[Vwdiesel] A TDI tale of woe and strife, hammers and PBlaster

dieseltdi at verizon.net dieseltdi at verizon.net
Wed Jan 25 21:33:14 EST 2006

For those of you that may wonder why you must have the injector "heat  
shields" (really just copper crush washers} and wonder why you can't  
just reuse the old ones....read on!  I have been working on the 1Z  
engine that I bought for my Caddy TDI conversion.  New belts, clutch,  
hoses, the usual stuff.  Well I also bought a set of high flow  
nozzles and had them installed in some injectors that I had laying  
around.  I pulled the stock injectors from my Jetta (they have been  
in the car almost 80000 miles) to install the high flow injectors to  
see how they run.  The old injectors slipped right out and the new  
ones went right in no problems.  I drove them for about 2 months and  
then pulled them to install them in my donor engine.  This seemingly  
simple task has turned into the project from hell.  I spent a WEEK  
trying to pull the injectors out of the 1Z engine.  The would not  
come out!  I could get them to turn but it was the top of the  
injector unscrewing from the nozzle section.  Finally out of  
frustration, I unscrewed the top of one completely, pulled out the  
innards that I could get and then filled the hole with PBlaster and  
then waited a full week.  I screwed the two halves together but still  
NO GO!  I applied heat, I applied more solvent, I beat up the  
injectors with a hammer trying to loosen them  NO GO!  Finally out of  
frustration, I pulled the head, definitely not what I really wanted  
to do.  I then disassembled the injectors (by now ruined anyway) and  
used a punch to drive out the nozzles which were absolutely caked  
with carbon.  Fine I think, the nozzles are out.  Well the nozzles  
were out but not the bottom part of the injector that holds the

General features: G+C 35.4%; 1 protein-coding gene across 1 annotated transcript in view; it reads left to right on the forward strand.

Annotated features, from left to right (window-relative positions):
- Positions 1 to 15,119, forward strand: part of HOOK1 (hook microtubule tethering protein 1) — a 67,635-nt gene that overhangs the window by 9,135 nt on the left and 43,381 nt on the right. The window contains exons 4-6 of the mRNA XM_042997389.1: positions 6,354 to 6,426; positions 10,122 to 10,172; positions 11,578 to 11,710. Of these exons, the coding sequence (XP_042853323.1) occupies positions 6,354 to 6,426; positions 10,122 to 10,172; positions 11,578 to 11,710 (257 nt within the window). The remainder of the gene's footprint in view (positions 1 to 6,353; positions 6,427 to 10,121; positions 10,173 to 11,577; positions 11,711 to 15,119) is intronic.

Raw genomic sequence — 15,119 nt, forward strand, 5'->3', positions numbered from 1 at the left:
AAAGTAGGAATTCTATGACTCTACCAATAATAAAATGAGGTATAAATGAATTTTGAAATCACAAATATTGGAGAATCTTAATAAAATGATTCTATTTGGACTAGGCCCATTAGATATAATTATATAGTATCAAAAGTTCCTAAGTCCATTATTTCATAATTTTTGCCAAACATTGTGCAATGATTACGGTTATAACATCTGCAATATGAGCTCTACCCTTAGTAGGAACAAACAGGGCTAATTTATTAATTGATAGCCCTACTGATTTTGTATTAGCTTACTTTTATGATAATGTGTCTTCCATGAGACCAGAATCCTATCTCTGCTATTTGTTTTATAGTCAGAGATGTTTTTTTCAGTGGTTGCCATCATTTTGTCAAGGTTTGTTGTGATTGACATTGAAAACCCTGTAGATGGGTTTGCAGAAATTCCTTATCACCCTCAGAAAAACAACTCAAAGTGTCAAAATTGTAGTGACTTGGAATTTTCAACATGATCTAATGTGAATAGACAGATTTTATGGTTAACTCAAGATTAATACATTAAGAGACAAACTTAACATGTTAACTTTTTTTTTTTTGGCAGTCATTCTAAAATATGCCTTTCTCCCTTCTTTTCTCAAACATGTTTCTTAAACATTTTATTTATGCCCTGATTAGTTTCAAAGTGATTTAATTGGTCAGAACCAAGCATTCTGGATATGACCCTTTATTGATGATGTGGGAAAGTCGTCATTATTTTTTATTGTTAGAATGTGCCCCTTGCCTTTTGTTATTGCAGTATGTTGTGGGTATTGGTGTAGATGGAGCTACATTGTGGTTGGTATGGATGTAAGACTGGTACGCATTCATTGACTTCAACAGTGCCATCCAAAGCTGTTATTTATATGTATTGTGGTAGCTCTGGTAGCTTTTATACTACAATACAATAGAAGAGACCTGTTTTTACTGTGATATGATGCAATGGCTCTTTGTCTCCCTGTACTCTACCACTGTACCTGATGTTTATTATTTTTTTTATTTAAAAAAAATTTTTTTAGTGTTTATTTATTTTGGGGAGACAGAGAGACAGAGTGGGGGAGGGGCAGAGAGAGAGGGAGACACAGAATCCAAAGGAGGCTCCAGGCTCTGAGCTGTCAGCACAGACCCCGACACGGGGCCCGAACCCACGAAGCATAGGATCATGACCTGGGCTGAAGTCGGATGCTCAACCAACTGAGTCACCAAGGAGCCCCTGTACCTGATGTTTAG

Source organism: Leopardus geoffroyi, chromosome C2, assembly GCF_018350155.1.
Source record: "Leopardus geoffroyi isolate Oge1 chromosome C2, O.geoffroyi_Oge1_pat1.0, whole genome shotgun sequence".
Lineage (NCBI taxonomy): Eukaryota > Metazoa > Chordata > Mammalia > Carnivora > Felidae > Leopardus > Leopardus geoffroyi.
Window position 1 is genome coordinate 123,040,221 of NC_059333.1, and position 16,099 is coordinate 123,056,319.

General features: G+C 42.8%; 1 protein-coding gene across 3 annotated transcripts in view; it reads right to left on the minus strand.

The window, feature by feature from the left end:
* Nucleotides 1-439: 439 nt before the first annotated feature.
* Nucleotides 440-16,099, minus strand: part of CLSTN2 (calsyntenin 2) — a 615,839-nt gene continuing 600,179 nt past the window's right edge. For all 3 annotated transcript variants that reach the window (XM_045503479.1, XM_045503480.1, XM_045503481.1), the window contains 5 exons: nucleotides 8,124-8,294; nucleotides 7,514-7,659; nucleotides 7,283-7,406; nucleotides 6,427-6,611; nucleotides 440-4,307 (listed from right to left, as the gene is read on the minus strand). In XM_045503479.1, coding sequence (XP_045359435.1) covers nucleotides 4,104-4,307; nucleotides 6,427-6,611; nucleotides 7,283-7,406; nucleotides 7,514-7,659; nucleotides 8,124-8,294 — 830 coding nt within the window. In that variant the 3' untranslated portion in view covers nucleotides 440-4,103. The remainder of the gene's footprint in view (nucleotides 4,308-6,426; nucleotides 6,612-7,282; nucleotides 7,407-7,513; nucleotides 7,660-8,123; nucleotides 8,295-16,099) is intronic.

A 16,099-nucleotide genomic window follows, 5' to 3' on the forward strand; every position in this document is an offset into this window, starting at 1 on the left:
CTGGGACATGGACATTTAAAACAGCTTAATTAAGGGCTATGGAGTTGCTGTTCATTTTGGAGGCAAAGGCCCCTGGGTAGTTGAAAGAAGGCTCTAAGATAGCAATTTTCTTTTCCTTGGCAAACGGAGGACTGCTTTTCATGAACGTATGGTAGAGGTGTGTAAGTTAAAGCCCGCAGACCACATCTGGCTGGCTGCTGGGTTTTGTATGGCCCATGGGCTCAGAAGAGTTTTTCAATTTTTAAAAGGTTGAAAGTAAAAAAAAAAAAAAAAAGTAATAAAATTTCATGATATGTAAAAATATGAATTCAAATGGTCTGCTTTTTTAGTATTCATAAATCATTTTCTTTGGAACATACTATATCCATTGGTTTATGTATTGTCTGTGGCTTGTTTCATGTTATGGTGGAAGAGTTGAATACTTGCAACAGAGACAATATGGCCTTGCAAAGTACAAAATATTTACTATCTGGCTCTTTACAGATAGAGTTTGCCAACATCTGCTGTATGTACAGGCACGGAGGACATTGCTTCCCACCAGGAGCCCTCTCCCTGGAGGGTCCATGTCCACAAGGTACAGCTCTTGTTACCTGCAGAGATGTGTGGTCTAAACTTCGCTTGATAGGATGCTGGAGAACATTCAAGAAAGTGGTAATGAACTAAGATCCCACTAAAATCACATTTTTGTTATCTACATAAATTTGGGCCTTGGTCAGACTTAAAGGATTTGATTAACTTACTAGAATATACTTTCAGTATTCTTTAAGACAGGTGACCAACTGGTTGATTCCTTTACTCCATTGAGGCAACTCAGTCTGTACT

nozzles.  After some more heating and putzing around with it, I  
reassembled the injector with the nozzle portion inside but upside  
down to give me a flat surface inside the injector to push against.   
Using a old screw driver shaft with no handle, I put it through the  
injector hole into the injector and pounded the injectors out one at  
a time.  It took at least 5 good hits with a heavy framing hammer to  
get each injector loose.  Each one was caked with carbon and the  
holes were caked with carbon and guess what was missing?  No copper  
washers!  Now I have to buy a new head gasket and new stretch bolts  
for the head (and expense I wasn't counting on).  Moral of story, the  
crush washers are cheap, do try to save money by not replacing them  
when you remove the injectors, you will regret it later and make sure  
to get the actual OEM washers.  Turns out most of the after market  
washers are too big and will not seal properly and the keep the  
injector from actually seating inside the cylinder.    Now to go take  
some tylenol for my old, aching shoulders.  hayden

Visit my website at:  http://mysite.verizon.net/resosxp8/mydieselpages/
Proud owner of:
2004 Passat TDI GLS, 2.0l, 8 valve, 134 HP, 247 lb/ft of torque  
(making 150 hp with Diesel Power Tuning Box), Blue Graphite,  
Anthracite leather interior, ABS, ESP.
1998 Jetta TDI (Wetterauer Chipset, 2 1/2" exhaust, K&N Filter,  140K 
+ miles, and running biodiesel)
1981 Rabbit Pickup -Awaiting a TDI engine swap with a 96 Passat 1Z  
And many, many, many VWs; from a 1946 Beetle (11 Beetles total), to  
Vans (5 - 3 splitties, 2 bay window), Rabbits (3), Karmen Ghia (1),  
Jettas (5), Passat (1), Dasher (1), New Beetle (1), and Rabbit  
Pickups (3) most now gone but not forgotten.
1982 Suzuki GS 650GL - resurected from a farm, now back on the road,  
Old school bike for an old school guy!

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